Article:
- Increase in elective surgeries and other non-emergency health care services (June 5)
- Swimming pools, saunas and waterparks (June 5)
- Gyms, yoga and dance studios (June 5)
- Rinks and indoor recreational facilities (June 5)
- Pool halls and bowling alleys (June 5)
- Low-contact team sports (June 5)
Higgs has extended the provincial state of emergency for another 14 days.
Border restrictions will also remain in place until further notice.
New cat virus found at B.C. SPCA prompts science journal publication – Times Colonist
VANCOUVER — The outbreak of a fast-spreading disease at the SPCA’s animal centre in Vancouver has led to the discovery of a new feline virus that affected 43 cats in B.C.
It started when eight cats fell ill on a single day in 2018 with symptoms like a human stomach flu, but Dr. Emilia Gordon, the senior manager of animal health, says they became concerned when tests came back negative for parasites.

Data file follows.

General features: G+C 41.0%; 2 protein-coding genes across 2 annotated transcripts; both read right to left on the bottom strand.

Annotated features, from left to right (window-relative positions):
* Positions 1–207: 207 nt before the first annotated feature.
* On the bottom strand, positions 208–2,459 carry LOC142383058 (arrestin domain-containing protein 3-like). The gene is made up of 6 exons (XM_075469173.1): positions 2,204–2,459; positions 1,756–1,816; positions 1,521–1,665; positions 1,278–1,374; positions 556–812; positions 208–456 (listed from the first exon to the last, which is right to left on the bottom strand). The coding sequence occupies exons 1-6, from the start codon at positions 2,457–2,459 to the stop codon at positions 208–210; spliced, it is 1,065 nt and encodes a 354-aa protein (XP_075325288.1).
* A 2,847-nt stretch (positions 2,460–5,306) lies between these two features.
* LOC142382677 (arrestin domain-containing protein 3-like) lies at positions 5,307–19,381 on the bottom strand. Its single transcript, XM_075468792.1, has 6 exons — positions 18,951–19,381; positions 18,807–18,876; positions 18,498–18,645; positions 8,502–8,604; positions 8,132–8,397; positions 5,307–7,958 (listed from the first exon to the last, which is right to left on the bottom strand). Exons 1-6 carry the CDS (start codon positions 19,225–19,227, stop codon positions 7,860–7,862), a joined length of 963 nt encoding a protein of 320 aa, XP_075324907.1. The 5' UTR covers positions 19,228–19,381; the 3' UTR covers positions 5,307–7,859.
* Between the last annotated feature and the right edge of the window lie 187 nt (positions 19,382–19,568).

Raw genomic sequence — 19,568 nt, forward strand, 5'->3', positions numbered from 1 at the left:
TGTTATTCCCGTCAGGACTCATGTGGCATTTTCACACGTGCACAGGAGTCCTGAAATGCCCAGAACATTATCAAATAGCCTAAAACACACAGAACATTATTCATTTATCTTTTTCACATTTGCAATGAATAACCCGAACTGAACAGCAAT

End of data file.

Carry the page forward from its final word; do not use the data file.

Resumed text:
Gordon says in a news release they knew within days that they were dealing with a virus or bacteria they hadn’t faced before.
Outbreak tracing found two cats in the Quesnel shelter introduced the illness to Vancouver’s facility, where it spread rapidly before being detected.
A research team at the University of California, San Francisco found the new species of parvovirus, which isn’t related to COVID-19, and those findings were recently published in the science journal Viruses.
Gordon says the high rate of recovery was due to a quick response and stringent control measures, although two of the 43 cats that were ill were euthanized because of other medical problems.
“As soon as we understood we were dealing with something unusual, our first goal was to stop the outbreak so more cats wouldn’t get sick,” Gordon says. “Our second goal was to try to get answers for our teams, for the cats, and for other shelters and veterinarians facing unexplained gastrointestinal outbreaks in cats under their care.”
She says being part of the discovery of the new virus was very exciting, however data from a single outbreak isn’t enough to be certain the virus can cause disease and more research will need to be done.
This report by The Canadian Press was first published May 28, 2019.